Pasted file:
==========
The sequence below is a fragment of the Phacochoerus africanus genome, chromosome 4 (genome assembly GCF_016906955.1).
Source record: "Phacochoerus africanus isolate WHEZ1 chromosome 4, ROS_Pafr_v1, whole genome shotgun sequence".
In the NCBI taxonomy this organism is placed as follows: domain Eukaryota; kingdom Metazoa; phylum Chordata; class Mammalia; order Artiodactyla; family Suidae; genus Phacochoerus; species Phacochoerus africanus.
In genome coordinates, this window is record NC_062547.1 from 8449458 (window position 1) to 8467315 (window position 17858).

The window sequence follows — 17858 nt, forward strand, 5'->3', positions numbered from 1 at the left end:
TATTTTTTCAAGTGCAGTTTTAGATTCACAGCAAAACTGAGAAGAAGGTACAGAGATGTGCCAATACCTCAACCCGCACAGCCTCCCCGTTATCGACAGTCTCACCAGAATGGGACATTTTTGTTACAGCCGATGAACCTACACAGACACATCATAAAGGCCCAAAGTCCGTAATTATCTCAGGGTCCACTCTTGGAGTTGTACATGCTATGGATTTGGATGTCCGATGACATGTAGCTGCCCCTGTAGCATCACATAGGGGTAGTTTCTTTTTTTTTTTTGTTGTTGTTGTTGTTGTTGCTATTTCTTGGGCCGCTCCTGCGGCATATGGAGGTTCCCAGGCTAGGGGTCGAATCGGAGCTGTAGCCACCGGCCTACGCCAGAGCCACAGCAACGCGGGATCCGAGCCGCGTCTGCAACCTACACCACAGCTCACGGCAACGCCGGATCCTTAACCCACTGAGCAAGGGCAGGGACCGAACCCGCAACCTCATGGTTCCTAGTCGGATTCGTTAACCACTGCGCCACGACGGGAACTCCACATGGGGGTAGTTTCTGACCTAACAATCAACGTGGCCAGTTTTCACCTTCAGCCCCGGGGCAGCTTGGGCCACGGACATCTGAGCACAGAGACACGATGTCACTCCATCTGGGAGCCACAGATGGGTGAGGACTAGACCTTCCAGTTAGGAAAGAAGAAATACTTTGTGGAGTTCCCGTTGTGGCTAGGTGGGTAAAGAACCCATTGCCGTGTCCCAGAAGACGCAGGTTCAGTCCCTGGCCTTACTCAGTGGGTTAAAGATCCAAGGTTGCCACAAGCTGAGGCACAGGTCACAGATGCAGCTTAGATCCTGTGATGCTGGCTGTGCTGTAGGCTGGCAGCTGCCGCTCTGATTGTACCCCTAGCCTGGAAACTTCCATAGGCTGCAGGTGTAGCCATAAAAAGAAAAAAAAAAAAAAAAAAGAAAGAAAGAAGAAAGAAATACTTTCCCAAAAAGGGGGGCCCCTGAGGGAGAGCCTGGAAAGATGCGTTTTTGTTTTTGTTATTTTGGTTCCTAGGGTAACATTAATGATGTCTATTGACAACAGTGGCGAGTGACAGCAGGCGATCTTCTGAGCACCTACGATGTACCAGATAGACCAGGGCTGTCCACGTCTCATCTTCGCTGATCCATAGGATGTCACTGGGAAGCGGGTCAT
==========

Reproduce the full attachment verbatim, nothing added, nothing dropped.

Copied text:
The sequence below is a fragment of the Phacochoerus africanus genome, chromosome 4 (genome assembly GCF_016906955.1).
Source record: "Phacochoerus africanus isolate WHEZ1 chromosome 4, ROS_Pafr_v1, whole genome shotgun sequence".
In the NCBI taxonomy this organism is placed as follows: domain Eukaryota; kingdom Metazoa; phylum Chordata; class Mammalia; order Artiodactyla; family Suidae; genus Phacochoerus; species Phacochoerus africanus.
In genome coordinates, this window is record NC_062547.1 from 8449458 (window position 1) to 8467315 (window position 17858).

The window sequence follows — 17858 nt, forward strand, 5'->3', positions numbered from 1 at the left end:
TATTTTTTCAAGTGCAGTTTTAGATTCACAGCAAAACTGAGAAGAAGGTACAGAGATGTGCCAATACCTCAACCCGCACAGCCTCCCCGTTATCGACAGTCTCACCAGAATGGGACATTTTTGTTACAGCCGATGAACCTACACAGACACATCATAAAGGCCCAAAGTCCGTAATTATCTCAGGGTCCACTCTTGGAGTTGTACATGCTATGGATTTGGATGTCCGATGACATGTAGCTGCCCCTGTAGCATCACATAGGGGTAGTTTCTTTTTTTTTTTTGTTGTTGTTGTTGTTGTTGCTATTTCTTGGGCCGCTCCTGCGGCATATGGAGGTTCCCAGGCTAGGGGTCGAATCGGAGCTGTAGCCACCGGCCTACGCCAGAGCCACAGCAACGCGGGATCCGAGCCGCGTCTGCAACCTACACCACAGCTCACGGCAACGCCGGATCCTTAACCCACTGAGCAAGGGCAGGGACCGAACCCGCAACCTCATGGTTCCTAGTCGGATTCGTTAACCACTGCGCCACGACGGGAACTCCACATGGGGGTAGTTTCTGACCTAACAATCAACGTGGCCAGTTTTCACCTTCAGCCCCGGGGCAGCTTGGGCCACGGACATCTGAGCACAGAGACACGATGTCACTCCATCTGGGAGCCACAGATGGGTGAGGACTAGACCTTCCAGTTAGGAAAGAAGAAATACTTTGTGGAGTTCCCGTTGTGGCTAGGTGGGTAAAGAACCCATTGCCGTGTCCCAGAAGACGCAGGTTCAGTCCCTGGCCTTACTCAGTGGGTTAAAGATCCAAGGTTGCCACAAGCTGAGGCACAGGTCACAGATGCAGCTTAGATCCTGTGATGCTGGCTGTGCTGTAGGCTGGCAGCTGCCGCTCTGATTGTACCCCTAGCCTGGAAACTTCCATAGGCTGCAGGTGTAGCCATAAAAAGAAAAAAAAAAAAAAAAAAGAAAGAAAGAAGAAAGAAATACTTTCCCAAAAAGGGGGGCCCCTGAGGGAGAGCCTGGAAAGATGCGTTTTTGTTTTTGTTATTTTGGTTCCTAGGGTAACATTAATGATGTCTATTGACAACAGTGGCGAGTGACAGCAGGCGATCTTCTGAGCACCTACGATGTACCAGATAGACCAGGGCTGTCCACGTCTCATCTTCGCTGATCCATAGGATGTCACTGGGAAGCGGGTCAT